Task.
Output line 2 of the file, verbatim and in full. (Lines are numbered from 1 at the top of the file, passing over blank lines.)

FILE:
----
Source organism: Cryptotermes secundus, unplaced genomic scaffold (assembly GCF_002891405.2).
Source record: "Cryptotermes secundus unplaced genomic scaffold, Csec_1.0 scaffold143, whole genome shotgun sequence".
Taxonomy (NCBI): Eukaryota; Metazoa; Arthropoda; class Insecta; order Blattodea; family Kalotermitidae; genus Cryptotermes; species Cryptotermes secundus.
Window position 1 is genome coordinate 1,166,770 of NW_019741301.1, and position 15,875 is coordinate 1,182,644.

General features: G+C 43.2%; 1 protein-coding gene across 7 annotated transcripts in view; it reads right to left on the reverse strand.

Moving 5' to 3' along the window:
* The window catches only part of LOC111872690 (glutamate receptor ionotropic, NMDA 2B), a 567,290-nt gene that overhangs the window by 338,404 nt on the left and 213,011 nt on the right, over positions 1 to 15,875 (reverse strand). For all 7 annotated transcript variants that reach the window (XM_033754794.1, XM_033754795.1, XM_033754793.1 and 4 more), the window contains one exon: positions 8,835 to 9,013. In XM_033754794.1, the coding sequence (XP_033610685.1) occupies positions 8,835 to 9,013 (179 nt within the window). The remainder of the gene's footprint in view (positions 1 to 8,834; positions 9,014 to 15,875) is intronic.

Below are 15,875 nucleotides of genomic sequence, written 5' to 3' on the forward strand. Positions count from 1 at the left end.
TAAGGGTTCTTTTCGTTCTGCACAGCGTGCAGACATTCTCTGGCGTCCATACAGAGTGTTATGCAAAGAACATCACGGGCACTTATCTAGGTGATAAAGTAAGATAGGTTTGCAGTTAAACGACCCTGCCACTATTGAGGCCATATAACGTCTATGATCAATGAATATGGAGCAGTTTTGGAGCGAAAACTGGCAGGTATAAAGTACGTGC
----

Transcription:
Source record: "Cryptotermes secundus unplaced genomic scaffold, Csec_1.0 scaffold143, whole genome shotgun sequence".